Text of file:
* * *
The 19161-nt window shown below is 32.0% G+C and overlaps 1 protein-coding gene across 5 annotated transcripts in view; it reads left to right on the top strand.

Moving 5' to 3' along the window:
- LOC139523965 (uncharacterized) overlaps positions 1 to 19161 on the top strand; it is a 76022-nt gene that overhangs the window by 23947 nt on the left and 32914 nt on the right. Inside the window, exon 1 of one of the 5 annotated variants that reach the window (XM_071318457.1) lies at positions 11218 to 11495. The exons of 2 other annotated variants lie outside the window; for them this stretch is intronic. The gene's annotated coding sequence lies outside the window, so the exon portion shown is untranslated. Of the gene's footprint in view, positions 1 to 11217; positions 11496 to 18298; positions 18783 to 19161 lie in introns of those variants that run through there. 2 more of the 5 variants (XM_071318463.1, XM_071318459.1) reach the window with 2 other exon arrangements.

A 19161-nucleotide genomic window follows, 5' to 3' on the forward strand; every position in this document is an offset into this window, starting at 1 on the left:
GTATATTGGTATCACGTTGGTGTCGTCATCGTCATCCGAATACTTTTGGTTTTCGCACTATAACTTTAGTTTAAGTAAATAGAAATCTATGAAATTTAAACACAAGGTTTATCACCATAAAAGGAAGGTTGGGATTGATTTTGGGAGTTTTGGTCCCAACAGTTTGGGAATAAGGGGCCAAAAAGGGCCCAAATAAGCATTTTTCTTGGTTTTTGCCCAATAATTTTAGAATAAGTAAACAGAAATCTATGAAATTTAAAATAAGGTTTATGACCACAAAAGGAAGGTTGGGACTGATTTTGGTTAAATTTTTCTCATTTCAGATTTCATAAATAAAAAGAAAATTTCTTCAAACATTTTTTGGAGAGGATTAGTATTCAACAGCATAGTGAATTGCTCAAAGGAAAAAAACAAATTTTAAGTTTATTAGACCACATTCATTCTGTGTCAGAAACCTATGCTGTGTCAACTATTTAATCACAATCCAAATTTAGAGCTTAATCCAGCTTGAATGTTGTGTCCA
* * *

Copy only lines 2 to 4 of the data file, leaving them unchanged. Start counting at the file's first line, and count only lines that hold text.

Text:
Moving 5' to 3' along the window:
- LOC139523965 (uncharacterized) overlaps positions 1 to 19161 on the top strand; it is a 76022-nt gene that overhangs the window by 23947 nt on the left and 32914 nt on the right. Inside the window, exon 1 of one of the 5 annotated variants that reach the window (XM_071318457.1) lies at positions 11218 to 11495. The exons of 2 other annotated variants lie outside the window; for them this stretch is intronic. The gene's annotated coding sequence lies outside the window, so the exon portion shown is untranslated. Of the gene's footprint in view, positions 1 to 11217; positions 11496 to 18298; positions 18783 to 19161 lie in introns of those variants that run through there. 2 more of the 5 variants (XM_071318463.1, XM_071318459.1) reach the window with 2 other exon arrangements.

A 19161-nucleotide genomic window follows, 5' to 3' on the forward strand; every position in this document is an offset into this window, starting at 1 on the left: